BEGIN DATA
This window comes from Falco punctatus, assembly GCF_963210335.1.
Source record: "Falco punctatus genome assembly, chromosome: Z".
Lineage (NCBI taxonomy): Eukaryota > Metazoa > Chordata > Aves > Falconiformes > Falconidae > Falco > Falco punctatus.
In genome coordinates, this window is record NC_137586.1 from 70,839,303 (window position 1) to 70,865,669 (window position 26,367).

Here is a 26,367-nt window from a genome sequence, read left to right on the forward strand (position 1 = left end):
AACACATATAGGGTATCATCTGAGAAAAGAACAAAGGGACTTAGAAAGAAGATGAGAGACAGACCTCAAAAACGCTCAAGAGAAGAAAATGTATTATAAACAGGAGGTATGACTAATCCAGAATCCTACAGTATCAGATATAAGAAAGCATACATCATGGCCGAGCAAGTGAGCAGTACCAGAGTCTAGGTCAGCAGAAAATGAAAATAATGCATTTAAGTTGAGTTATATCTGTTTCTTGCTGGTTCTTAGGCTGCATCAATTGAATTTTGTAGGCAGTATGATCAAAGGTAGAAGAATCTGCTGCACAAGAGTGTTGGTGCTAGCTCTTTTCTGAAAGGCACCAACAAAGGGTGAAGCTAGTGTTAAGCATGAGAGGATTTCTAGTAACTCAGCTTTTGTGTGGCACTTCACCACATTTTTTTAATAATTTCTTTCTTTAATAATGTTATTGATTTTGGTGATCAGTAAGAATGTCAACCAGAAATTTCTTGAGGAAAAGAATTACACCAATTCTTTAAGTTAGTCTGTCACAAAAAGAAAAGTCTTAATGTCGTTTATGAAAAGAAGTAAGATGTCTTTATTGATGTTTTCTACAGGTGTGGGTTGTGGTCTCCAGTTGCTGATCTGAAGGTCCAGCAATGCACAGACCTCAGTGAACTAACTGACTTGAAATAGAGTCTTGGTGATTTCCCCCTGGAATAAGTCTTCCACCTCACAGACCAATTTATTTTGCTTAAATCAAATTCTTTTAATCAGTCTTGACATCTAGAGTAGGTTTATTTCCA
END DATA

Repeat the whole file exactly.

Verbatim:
This window comes from Falco punctatus, assembly GCF_963210335.1.
Source record: "Falco punctatus genome assembly, chromosome: Z".
Lineage (NCBI taxonomy): Eukaryota > Metazoa > Chordata > Aves > Falconiformes > Falconidae > Falco > Falco punctatus.
In genome coordinates, this window is record NC_137586.1 from 70,839,303 (window position 1) to 70,865,669 (window position 26,367).

Here is a 26,367-nt window from a genome sequence, read left to right on the forward strand (position 1 = left end):
AACACATATAGGGTATCATCTGAGAAAAGAACAAAGGGACTTAGAAAGAAGATGAGAGACAGACCTCAAAAACGCTCAAGAGAAGAAAATGTATTATAAACAGGAGGTATGACTAATCCAGAATCCTACAGTATCAGATATAAGAAAGCATACATCATGGCCGAGCAAGTGAGCAGTACCAGAGTCTAGGTCAGCAGAAAATGAAAATAATGCATTTAAGTTGAGTTATATCTGTTTCTTGCTGGTTCTTAGGCTGCATCAATTGAATTTTGTAGGCAGTATGATCAAAGGTAGAAGAATCTGCTGCACAAGAGTGTTGGTGCTAGCTCTTTTCTGAAAGGCACCAACAAAGGGTGAAGCTAGTGTTAAGCATGAGAGGATTTCTAGTAACTCAGCTTTTGTGTGGCACTTCACCACATTTTTTTAATAATTTCTTTCTTTAATAATGTTATTGATTTTGGTGATCAGTAAGAATGTCAACCAGAAATTTCTTGAGGAAAAGAATTACACCAATTCTTTAAGTTAGTCTGTCACAAAAAGAAAAGTCTTAATGTCGTTTATGAAAAGAAGTAAGATGTCTTTATTGATGTTTTCTACAGGTGTGGGTTGTGGTCTCCAGTTGCTGATCTGAAGGTCCAGCAATGCACAGACCTCAGTGAACTAACTGACTTGAAATAGAGTCTTGGTGATTTCCCCCTGGAATAAGTCTTCCACCTCACAGACCAATTTATTTTGCTTAAATCAAATTCTTTTAATCAGTCTTGACATCTAGAGTAGGTTTATTTCCA